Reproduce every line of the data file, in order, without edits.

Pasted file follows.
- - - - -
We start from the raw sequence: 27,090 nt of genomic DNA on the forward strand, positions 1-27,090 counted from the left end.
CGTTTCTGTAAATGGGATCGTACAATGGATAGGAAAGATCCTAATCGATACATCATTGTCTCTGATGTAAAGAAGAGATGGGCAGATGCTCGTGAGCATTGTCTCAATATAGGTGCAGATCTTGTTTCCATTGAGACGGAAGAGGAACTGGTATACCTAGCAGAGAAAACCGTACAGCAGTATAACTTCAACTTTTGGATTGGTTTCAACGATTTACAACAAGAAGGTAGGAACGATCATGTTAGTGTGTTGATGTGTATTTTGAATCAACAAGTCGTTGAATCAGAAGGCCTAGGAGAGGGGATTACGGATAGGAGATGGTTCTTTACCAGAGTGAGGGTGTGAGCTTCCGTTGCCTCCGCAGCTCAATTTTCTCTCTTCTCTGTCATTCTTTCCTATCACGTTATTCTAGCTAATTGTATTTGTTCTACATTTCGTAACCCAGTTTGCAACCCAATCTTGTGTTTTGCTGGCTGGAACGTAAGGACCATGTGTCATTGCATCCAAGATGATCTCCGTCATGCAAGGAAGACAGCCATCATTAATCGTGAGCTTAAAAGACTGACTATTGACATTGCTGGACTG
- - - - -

We start from the raw sequence: 27,090 nt of genomic DNA on the forward strand, positions 1-27,090 counted from the left end.
CGTTTCTGTAAATGGGATCGTACAATGGATAGGAAAGATCCTAATCGATACATCATTGTCTCTGATGTAAAGAAGAGATGGGCAGATGCTCGTGAGCATTGTCTCAATATAGGTGCAGATCTTGTTTCCATTGAGACGGAAGAGGAACTGGTATACCTAGCAGAGAAAACCGTACAGCAGTATAACTTCAACTTTTGGATTGGTTTCAACGATTTACAACAAGAAGGTAGGAACGATCATGTTAGTGTGTTGATGTGTATTTTGAATCAACAAGTCGTTGAATCAGAAGGCCTAGGAGAGGGGATTACGGATAGGAGATGGTTCTTTACCAGAGTGAGGGTGTGAGCTTCCGTTGCCTCCGCAGCTCAATTTTCTCTCTTCTCTGTCATTCTTTCCTATCACGTTATTCTAGCTAATTGTATTTGTTCTACATTTCGTAACCCAGTTTGCAACCCAATCTTGTGTTTTGCTGGCTGGAACGTAAGGACCATGTGTCATTGCATCCAAGATGATCTCCGTCATGCAAGGAAGACAGCCATCATTAATCGTGAGCTTAAAAGACTGACTATTGACATTGCTGGACTG